So what should you say if a child—or anyone!—confronts you with the idea that evolution can’t be true because they saw chimps just the other day at the zoo? I suggest you explain (with as little judgment as possible) that we did not evolve from modern chimps; rather, both modern chimps and modern humans evolved from a common ancestor. You can always bring in a very common analogy to help get this important idea across: the family tree. Siblings share a common ancestor—usually called “mom” and “dad”. (This is a good time to reiterate that despite the name, “common ancestor” does not mean one, single, individual ancestor, but a group of individuals that lived at the same time and contributed genetic material to their descendants). Chimps and humans are a lot like siblings. In fact, they are so much like siblings, that we call chimps our “sister taxa.” (A 2010 paper by NCSE alums Genie Scott and Eric Meikle for Evolution: Education and Outreach explains this analogy thoroughly and has some nice diagrams that illustrate the parallel relationships among family members to those of modern humans and apes.)

Another paper, this one in The American Biology Teacher (Johnson and others, 2012), provides a few common questions and answers about human evolution. For example, they delve into exactly what fossil and genetic evidence tells us about CHAP, explaining that CHAP probably appeared to have more in common with modern chimps than modern humans, especially in terms of cranial features such as brain size, prominence of canine teeth, and a jaw that projected out from the face. This does not mean, however, that modern humans are somehow “more evolved” than modern chimps! Rather, data suggest that both lineages have undergone evolution at roughly equivalent amounts of evolutionary change since the time of the split, though certain types of evolutionary change have occurred more frequently in the human lineage, especially at the level of gene regulation and biological changes that involve the brain. (See the linked American Biology Teacher paper above for more detail on this.)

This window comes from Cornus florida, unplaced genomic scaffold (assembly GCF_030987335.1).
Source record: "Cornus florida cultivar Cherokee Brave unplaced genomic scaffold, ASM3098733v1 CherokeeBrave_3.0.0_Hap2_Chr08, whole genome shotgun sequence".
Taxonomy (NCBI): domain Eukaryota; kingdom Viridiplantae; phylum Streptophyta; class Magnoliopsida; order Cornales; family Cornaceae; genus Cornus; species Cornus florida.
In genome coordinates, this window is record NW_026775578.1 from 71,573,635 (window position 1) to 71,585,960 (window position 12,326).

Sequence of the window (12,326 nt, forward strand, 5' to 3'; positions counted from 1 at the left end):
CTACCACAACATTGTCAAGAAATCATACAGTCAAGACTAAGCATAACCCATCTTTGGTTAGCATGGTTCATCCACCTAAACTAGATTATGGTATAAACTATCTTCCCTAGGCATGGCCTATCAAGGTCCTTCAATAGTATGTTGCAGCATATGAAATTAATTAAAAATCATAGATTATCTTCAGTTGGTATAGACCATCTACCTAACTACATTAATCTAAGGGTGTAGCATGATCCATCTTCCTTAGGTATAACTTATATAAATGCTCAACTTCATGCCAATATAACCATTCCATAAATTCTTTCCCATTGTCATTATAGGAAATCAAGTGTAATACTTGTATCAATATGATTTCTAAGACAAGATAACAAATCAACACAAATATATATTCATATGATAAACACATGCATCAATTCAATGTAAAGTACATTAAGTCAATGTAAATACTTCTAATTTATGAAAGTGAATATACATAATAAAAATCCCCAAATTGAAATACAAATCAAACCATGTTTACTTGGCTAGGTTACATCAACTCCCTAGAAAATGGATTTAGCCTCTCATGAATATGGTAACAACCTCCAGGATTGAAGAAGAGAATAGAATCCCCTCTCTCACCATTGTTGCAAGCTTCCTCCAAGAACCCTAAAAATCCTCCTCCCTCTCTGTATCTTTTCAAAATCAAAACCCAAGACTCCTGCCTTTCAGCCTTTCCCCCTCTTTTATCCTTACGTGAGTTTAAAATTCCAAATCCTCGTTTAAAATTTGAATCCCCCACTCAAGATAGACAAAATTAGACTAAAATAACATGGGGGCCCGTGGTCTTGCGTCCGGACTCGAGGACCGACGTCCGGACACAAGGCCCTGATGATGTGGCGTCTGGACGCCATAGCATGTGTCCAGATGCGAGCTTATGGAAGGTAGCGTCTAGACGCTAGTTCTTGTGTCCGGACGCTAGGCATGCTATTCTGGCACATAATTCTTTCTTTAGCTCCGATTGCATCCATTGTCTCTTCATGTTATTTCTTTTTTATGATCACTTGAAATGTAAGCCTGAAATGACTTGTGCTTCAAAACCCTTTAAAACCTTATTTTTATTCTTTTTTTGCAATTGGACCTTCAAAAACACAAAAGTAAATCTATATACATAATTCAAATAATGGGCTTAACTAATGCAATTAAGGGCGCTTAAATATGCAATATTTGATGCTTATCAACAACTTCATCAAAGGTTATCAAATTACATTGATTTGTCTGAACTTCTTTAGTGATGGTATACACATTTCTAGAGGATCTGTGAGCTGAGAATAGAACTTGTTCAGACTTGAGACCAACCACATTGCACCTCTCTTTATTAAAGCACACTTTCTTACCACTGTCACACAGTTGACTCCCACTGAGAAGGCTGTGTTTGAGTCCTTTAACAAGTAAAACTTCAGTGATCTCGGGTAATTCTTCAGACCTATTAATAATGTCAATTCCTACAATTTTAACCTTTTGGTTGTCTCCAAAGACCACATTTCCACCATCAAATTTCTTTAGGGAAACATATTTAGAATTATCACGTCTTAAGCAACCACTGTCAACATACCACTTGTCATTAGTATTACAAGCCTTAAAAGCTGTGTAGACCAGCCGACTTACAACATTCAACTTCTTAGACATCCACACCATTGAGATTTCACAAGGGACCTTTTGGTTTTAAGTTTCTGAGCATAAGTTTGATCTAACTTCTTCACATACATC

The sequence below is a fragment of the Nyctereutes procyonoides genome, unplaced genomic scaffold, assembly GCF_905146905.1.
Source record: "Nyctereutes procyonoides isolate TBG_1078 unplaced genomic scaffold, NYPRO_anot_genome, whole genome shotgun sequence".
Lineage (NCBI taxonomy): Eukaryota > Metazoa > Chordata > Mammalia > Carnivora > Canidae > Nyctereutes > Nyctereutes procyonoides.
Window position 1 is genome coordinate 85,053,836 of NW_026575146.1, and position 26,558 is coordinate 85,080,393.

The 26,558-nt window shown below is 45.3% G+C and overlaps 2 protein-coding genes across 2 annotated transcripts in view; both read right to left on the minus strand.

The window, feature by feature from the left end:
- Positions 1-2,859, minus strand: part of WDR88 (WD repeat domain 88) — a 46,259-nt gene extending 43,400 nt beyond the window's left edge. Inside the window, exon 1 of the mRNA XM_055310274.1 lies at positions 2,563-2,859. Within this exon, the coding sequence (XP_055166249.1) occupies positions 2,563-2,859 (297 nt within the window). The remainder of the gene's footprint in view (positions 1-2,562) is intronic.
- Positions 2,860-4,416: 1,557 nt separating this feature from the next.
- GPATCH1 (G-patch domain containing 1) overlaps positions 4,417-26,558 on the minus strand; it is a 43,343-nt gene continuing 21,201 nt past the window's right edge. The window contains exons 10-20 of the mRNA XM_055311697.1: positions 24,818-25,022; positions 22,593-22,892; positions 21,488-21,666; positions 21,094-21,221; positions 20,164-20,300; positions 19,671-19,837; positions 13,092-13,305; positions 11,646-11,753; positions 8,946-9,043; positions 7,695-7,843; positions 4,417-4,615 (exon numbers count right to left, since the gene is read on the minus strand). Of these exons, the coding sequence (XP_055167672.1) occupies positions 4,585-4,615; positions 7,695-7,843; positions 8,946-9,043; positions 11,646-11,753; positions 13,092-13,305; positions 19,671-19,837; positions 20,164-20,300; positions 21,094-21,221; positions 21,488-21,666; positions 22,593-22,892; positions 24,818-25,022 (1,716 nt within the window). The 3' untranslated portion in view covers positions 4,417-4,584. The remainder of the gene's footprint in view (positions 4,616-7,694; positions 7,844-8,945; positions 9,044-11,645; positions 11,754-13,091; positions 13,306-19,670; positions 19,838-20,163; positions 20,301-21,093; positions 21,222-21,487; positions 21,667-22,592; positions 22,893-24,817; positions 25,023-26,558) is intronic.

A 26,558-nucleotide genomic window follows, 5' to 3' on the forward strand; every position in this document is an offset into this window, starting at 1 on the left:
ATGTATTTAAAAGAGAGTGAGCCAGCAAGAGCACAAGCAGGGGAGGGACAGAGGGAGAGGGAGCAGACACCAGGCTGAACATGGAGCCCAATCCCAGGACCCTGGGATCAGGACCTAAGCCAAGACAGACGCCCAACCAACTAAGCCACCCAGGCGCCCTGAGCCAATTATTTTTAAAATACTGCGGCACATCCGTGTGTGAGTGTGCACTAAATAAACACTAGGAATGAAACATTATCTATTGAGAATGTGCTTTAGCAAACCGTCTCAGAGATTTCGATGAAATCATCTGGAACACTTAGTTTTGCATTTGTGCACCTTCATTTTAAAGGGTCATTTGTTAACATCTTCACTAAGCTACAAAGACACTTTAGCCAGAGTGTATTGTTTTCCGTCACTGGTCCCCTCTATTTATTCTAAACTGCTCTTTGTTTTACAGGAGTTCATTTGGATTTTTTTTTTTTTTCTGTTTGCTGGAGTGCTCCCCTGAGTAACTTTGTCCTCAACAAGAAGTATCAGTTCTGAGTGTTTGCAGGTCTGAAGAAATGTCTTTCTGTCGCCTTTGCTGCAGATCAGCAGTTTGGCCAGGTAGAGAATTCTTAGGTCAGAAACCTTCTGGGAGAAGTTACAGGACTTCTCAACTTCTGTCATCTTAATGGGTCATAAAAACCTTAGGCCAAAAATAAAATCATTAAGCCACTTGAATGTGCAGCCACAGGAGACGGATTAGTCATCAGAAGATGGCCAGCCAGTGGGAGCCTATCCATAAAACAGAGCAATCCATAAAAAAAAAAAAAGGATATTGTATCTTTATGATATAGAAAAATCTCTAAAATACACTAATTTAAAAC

I want to conclude with a plea for compassion when confronted with questions along the lines of “If we evolved from chimps, why are there still chimps?” This stuff can be hard to wrap our heads around. And certainly in the case of children, the ignorance is not usually willful. I can’t tell you how often I’ve listened to scientists bungle this topic, saying we evolved from chimps instead of the more appropriate “chimp-like ancestors.” And even if said correctly, it’s completely understandable that “chimp-like ancestors” gets translated to “chimps” in someone’s head. So have patience. Muster some good resources and lay it out with compassion and empathy. Hopefully, your students will be more teachable than the Man with the Yellow Hat is—no matter how many times I try to explain it to him, he still tells George to be a “good little monkey.” 

Stephanie Keep
Short Bio

Stephanie Keep is the former Editor of Reports of the National Center for Science Education